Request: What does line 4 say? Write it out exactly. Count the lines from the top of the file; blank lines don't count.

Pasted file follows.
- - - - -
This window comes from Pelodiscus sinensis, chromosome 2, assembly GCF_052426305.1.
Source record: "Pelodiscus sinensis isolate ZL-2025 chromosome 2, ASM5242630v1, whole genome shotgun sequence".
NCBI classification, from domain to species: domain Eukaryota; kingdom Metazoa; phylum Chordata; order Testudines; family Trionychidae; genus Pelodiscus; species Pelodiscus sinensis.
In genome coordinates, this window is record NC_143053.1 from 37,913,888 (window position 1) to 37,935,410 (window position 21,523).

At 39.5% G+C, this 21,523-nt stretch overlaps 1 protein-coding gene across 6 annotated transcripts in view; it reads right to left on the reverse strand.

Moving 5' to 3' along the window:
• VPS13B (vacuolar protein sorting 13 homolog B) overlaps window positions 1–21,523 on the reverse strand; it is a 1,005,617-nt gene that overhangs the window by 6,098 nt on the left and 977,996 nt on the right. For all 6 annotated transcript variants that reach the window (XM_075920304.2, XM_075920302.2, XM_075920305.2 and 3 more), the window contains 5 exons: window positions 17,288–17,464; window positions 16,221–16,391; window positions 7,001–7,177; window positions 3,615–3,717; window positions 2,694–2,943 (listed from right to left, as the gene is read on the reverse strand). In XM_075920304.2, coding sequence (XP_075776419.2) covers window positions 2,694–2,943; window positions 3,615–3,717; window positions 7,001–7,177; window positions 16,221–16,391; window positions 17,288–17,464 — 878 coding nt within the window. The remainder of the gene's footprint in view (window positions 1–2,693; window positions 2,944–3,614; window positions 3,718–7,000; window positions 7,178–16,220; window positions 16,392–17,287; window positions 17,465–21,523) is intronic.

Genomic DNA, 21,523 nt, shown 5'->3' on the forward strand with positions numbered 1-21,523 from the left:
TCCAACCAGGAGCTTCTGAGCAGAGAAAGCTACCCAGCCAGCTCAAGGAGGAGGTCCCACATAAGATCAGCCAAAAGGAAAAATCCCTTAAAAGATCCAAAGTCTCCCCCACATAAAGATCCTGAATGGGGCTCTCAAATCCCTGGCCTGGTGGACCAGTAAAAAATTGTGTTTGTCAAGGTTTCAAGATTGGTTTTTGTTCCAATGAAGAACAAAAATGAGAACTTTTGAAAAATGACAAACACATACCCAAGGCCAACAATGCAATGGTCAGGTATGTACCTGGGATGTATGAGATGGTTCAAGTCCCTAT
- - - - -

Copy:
In genome coordinates, this window is record NC_143053.1 from 37,913,888 (window position 1) to 37,935,410 (window position 21,523).